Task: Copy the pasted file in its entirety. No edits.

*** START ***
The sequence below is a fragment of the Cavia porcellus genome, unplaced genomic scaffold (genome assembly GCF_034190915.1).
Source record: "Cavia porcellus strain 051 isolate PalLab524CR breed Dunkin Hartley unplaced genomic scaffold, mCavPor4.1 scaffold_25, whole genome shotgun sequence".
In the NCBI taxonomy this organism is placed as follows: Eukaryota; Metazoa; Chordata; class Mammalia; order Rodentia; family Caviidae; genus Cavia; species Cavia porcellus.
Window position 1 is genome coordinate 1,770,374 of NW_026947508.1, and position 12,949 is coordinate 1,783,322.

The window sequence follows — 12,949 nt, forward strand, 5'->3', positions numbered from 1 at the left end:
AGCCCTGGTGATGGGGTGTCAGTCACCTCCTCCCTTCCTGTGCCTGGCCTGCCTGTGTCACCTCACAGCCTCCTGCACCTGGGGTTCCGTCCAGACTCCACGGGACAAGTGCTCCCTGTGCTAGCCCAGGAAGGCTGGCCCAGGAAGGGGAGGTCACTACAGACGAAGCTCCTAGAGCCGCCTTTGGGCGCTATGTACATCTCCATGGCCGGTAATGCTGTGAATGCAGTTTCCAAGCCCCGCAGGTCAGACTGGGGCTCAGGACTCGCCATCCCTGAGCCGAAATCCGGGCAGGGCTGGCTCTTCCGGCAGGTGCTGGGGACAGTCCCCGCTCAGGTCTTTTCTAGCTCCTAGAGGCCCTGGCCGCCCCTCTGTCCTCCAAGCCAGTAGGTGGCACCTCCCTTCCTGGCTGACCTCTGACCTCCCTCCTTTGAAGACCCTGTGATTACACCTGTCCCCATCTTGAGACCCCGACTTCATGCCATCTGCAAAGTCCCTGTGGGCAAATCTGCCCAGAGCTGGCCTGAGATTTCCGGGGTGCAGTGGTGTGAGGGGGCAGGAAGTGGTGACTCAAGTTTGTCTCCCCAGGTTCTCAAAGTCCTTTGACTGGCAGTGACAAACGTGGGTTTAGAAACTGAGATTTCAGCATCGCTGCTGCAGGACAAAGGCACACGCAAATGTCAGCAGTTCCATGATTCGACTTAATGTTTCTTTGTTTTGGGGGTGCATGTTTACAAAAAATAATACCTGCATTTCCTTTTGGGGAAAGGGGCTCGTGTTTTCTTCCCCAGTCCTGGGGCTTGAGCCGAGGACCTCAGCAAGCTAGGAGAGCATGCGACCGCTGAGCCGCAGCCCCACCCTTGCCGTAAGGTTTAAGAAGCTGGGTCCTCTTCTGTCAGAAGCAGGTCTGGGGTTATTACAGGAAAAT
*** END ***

The sequence below is a fragment of the Cavia porcellus genome, unplaced genomic scaffold (genome assembly GCF_034190915.1).
Source record: "Cavia porcellus strain 051 isolate PalLab524CR breed Dunkin Hartley unplaced genomic scaffold, mCavPor4.1 scaffold_25, whole genome shotgun sequence".
In the NCBI taxonomy this organism is placed as follows: Eukaryota; Metazoa; Chordata; class Mammalia; order Rodentia; family Caviidae; genus Cavia; species Cavia porcellus.
Window position 1 is genome coordinate 1,770,374 of NW_026947508.1, and position 12,949 is coordinate 1,783,322.

The window sequence follows — 12,949 nt, forward strand, 5'->3', positions numbered from 1 at the left end:
AGCCCTGGTGATGGGGTGTCAGTCACCTCCTCCCTTCCTGTGCCTGGCCTGCCTGTGTCACCTCACAGCCTCCTGCACCTGGGGTTCCGTCCAGACTCCACGGGACAAGTGCTCCCTGTGCTAGCCCAGGAAGGCTGGCCCAGGAAGGGGAGGTCACTACAGACGAAGCTCCTAGAGCCGCCTTTGGGCGCTATGTACATCTCCATGGCCGGTAATGCTGTGAATGCAGTTTCCAAGCCCCGCAGGTCAGACTGGGGCTCAGGACTCGCCATCCCTGAGCCGAAATCCGGGCAGGGCTGGCTCTTCCGGCAGGTGCTGGGGACAGTCCCCGCTCAGGTCTTTTCTAGCTCCTAGAGGCCCTGGCCGCCCCTCTGTCCTCCAAGCCAGTAGGTGGCACCTCCCTTCCTGGCTGACCTCTGACCTCCCTCCTTTGAAGACCCTGTGATTACACCTGTCCCCATCTTGAGACCCCGACTTCATGCCATCTGCAAAGTCCCTGTGGGCAAATCTGCCCAGAGCTGGCCTGAGATTTCCGGGGTGCAGTGGTGTGAGGGGGCAGGAAGTGGTGACTCAAGTTTGTCTCCCCAGGTTCTCAAAGTCCTTTGACTGGCAGTGACAAACGTGGGTTTAGAAACTGAGATTTCAGCATCGCTGCTGCAGGACAAAGGCACACGCAAATGTCAGCAGTTCCATGATTCGACTTAATGTTTCTTTGTTTTGGGGGTGCATGTTTACAAAAAATAATACCTGCATTTCCTTTTGGGGAAAGGGGCTCGTGTTTTCTTCCCCAGTCCTGGGGCTTGAGCCGAGGACCTCAGCAAGCTAGGAGAGCATGCGACCGCTGAGCCGCAGCCCCACCCTTGCCGTAAGGTTTAAGAAGCTGGGTCCTCTTCTGTCAGAAGCAGGTCTGGGGTTATTACAGGAAAAT